Under general anesthesia, the lesion was enucleated as a whole, using the Caldwell-Luc approach. The tooth that was associated with the lesion was simultaneously removed to avoid tumor fragmentation. Histological examination during the procedure identified a cystic tumor. The wall of the cyst was lined with a stratified squamous epithelium and a corrugated keratinized lining (Fig. 2). A diagnosis of KCOT was determined. To eliminate the possibility of residual cystic tissue, the margin surrounding the lesion was ground and then frozen with liquid nitrogen three times. Prior to the freezing of the surgical site, the adjacent tissues were protected using dry gauze pads. Subsequently, the patient exhibited a good recovery and no recurrence has been observed within the eight-month follow-up duration.


KCOTs are benign, unilocular or multilocular, but locally aggressive, developmental cystic neoplasms that were first described by Philipsen in 1956 (8). KCOTs are believed to arise from the dental lamina and are associated with impacted teeth. KCOTs can present as solitary or multiple lesions; the latter is usually one of the components of inherited naevoid basal cell carcinoma syndrome. PTCH, a tumor suppressor gene located on chromosome 9q22.3-q31, is associated with the development of KCOTs (5). This gene is part of the Hedgehog signaling pathway and has been revealed to be associated with several epithelial tumors, suggesting that the disease is neoplastic in nature (4).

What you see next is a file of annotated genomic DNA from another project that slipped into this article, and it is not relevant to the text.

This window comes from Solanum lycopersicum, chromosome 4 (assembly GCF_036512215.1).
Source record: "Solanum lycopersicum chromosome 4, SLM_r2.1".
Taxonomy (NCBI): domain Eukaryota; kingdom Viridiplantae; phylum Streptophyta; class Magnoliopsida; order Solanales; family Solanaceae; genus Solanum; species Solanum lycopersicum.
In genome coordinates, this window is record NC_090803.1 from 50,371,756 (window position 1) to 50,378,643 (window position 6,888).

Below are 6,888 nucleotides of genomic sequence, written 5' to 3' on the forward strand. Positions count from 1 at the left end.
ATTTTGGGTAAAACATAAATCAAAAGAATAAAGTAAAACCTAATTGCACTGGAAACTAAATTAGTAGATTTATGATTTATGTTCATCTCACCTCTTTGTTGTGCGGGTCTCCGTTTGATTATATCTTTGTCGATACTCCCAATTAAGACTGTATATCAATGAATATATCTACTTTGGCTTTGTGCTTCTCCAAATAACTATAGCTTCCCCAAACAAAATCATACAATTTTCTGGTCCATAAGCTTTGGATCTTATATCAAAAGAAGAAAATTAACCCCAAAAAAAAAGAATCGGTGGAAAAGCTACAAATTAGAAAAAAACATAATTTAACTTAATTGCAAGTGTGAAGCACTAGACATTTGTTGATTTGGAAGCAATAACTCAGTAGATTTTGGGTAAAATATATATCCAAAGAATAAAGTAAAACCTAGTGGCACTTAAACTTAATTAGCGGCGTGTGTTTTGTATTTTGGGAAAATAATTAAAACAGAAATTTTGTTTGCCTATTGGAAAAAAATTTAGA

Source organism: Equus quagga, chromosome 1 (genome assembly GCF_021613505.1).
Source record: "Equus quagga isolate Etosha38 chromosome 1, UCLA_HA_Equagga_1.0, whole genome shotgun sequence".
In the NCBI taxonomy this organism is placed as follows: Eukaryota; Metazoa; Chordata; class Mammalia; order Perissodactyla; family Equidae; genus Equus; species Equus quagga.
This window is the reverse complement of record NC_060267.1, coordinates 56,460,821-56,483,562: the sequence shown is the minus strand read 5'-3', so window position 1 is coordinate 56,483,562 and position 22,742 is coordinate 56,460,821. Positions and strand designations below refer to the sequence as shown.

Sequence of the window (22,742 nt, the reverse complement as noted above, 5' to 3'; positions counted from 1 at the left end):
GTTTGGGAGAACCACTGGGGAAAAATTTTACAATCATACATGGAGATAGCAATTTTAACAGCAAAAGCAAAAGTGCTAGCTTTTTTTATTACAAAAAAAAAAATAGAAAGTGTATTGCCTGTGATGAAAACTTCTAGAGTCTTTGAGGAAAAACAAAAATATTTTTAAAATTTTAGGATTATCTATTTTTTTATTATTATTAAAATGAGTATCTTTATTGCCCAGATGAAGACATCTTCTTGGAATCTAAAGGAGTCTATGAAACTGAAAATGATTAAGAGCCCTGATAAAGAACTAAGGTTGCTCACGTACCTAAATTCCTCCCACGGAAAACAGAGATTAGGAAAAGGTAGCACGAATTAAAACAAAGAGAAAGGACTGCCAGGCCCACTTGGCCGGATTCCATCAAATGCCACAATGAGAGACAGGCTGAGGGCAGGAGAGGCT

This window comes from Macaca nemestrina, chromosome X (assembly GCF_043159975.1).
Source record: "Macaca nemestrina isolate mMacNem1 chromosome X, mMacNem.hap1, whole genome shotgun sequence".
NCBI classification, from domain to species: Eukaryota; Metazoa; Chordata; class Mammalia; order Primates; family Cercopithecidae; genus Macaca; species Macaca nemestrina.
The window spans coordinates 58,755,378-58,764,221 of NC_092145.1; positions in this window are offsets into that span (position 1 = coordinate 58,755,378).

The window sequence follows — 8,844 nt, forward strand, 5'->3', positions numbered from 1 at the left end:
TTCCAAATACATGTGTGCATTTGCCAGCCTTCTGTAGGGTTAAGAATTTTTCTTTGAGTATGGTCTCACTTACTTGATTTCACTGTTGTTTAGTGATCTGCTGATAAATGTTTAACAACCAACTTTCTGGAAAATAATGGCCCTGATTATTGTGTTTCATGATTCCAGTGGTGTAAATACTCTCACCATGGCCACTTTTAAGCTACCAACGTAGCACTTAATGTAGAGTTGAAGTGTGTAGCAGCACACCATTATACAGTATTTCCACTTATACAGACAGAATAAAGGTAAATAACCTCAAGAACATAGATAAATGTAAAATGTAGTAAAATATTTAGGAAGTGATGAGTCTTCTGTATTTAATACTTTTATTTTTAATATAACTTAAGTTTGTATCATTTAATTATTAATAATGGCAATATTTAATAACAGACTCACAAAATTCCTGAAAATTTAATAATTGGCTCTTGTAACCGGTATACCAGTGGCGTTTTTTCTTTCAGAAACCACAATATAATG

Clinically, the majority of patients with KCOTs present with pain, swelling, a mass with discharge or aggressive growth or localized asymptomatic swelling. KCOTs occur most frequently in the mandible, accounting for 65–83% of cases. Overall, <1% of KCOTs occur in the sinus (9). In the present case, the involvement of the giant KCOT with the majority of the zygoma and maxillary sinus was unusual. To the best of our knowledge, this is the only reported case in the English literature. KCOTs most often grow along the anterior-posterior direction within the jaws, without causing evident bone expansion, leading to the delayed appearance of symptoms and clinical signs (10). Thus, the tumor may reach a size as large as that reported in the current study. In addition, the extremely large size and the involvement of the zygoma suggest that there was aggressive expansion of the tumor in the present case.